NEW YORK—When it comes to ecological sustainability, New York City’s core components are also its main culprits. Buildings create 75 percent of the city's carbon emissions.
With much of the city's charm originating from its landmarks and other older buildings, combating carbon emissions could be difficult. The Municipal Art Society (MAS) has set out to prove it can be done.
Teaming up with the Landmark Preservation Society and the Henry Street Settlement, a Lower East Side community center, MAS is piloting a project to “green” historic buildings without damaging aesthetics. The initiative aims to create an energy-efficiency manual for older buildings.
“There is a huge public perception that old buildings are energy hogs, and that is not the case,” explained Lisa Kersavage, senior director of Preservation and Sustainability at MAS who spearheaded the project.
“There is also a perception that landmarks’ regulations prevent you from making a building more efficient,” she added. “We want to show people who own old buildings and landmarks how to be even greener.”
With preliminary assessment completed over the past few years, MAS set out to initiate a test case. After securing funding, the organization reached out to the Henry Street Settlement, which is located in the Federal-style row house built around 1820s, one of the first buildings in the city to be given a landmark status.
The project is still in an audit stage, with inexpensive ways to increase efficiency, like improving lighting controls and weatherization, being examined. Later stages of the initiative will focus on more advanced techniques to cut energy usage, such as incorporating renewable energy.
The Henry Street settlement has been providing a range of social services to the Lower East Side residents since 1893, the same year MAS was founded. “We are thrilled to be the first to take on this project,” said David Garza, executive director of the Henry Street Settlement.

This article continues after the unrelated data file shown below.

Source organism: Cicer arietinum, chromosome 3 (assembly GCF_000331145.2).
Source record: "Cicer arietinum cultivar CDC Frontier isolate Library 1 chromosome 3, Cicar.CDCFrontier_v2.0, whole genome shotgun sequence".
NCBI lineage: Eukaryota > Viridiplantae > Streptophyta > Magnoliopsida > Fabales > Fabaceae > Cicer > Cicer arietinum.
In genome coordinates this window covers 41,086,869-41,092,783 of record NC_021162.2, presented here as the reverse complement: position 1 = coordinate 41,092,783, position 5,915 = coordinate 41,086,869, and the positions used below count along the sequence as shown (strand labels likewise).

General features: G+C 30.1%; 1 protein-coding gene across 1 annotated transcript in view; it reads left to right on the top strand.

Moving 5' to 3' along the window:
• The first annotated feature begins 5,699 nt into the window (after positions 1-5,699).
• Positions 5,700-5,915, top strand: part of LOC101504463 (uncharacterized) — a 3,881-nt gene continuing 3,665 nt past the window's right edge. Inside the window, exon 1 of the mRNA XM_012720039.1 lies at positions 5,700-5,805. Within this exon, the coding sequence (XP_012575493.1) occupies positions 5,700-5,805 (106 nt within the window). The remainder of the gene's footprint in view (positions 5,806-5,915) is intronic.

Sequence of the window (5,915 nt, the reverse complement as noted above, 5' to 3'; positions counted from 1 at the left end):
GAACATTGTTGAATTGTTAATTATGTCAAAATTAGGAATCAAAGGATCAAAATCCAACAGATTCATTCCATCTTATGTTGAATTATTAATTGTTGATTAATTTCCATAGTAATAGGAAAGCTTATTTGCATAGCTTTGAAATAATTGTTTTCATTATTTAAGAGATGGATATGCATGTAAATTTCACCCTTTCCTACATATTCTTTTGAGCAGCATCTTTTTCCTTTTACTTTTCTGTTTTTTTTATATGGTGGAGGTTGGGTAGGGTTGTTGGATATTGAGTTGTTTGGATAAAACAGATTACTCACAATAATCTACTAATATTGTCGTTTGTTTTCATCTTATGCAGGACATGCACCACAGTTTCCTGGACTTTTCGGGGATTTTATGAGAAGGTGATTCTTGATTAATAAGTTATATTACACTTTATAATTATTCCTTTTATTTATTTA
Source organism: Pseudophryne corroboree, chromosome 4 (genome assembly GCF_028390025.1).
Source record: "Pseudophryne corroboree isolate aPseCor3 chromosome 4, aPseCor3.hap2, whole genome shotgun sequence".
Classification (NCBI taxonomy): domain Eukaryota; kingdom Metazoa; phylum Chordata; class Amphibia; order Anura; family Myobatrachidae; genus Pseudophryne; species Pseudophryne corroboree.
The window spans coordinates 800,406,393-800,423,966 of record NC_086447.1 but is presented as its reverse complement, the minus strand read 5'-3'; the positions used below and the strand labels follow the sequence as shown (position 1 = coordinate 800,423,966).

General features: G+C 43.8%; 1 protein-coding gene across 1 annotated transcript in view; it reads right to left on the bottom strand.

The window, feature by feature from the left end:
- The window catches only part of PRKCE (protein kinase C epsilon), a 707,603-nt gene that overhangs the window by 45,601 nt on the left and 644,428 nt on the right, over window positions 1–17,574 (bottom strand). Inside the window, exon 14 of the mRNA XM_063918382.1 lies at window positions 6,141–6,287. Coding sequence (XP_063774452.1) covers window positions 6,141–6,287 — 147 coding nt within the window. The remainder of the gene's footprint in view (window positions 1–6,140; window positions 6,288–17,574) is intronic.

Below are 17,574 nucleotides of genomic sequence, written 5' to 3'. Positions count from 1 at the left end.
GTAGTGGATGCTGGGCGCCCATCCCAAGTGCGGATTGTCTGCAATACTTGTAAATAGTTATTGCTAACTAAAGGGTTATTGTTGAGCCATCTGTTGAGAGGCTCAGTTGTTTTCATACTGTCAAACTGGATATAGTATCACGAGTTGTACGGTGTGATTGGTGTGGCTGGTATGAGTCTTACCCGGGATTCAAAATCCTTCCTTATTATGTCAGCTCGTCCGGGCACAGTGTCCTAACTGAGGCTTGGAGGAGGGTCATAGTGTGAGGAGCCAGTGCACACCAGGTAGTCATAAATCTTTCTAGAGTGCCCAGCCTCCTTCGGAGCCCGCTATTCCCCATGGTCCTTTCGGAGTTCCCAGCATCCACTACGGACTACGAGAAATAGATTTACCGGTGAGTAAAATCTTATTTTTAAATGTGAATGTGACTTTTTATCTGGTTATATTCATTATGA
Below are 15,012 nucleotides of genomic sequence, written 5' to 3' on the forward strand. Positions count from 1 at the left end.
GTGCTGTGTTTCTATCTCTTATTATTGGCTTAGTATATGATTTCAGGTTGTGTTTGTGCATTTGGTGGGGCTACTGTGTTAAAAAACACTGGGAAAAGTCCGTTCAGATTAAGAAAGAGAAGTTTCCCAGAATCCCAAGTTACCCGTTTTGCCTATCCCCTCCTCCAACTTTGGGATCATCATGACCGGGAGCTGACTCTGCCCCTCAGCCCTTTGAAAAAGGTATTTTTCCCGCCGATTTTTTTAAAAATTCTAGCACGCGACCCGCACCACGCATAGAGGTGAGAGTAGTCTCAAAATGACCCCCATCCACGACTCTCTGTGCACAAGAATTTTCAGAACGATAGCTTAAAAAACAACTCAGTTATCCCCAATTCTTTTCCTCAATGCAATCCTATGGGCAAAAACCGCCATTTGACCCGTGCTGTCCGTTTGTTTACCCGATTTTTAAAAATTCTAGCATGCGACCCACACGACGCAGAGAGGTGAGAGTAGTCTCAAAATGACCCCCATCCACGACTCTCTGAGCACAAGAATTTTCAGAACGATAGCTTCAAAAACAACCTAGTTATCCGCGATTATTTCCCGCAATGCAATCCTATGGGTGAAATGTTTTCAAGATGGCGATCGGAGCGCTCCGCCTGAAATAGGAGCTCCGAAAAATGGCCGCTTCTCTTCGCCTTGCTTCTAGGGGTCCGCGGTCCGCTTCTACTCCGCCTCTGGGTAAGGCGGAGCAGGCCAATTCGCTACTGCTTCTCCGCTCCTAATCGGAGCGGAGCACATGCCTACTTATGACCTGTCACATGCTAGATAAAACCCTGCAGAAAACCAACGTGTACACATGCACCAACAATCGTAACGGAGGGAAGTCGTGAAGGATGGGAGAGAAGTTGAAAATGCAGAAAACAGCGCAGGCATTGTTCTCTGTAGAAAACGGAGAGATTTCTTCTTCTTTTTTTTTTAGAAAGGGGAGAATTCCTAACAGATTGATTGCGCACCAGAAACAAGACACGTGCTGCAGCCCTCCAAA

“It’s a win for both organizations. This is a perfect way [for us] to analyze and assess how we can prepare for the next 100 years of providing services to the community. … We will [also] achieve cost savings. In these challenging times, if we can reduce energy cost, those dollars can be put to use to provide vital services to New York City residents,” Garza added.
The project is being conducted in cooperation with the Pratt Center for Community Development and two private architecture firms that are providing pro-bono consultation.
Enhancing energy efficiency of buildings is part of the Bloomberg administration’s PlaNYC 2030. The city enacted a set of efficiency requirements for privately owned and public buildings in 2009, focusing on 24,000 of the largest buildings. Per city's estimates, these measures will reduce citywide carbon emissions by 4.5 million metric tons a year by 2030, resulting in annual savings of $700 million in energy costs.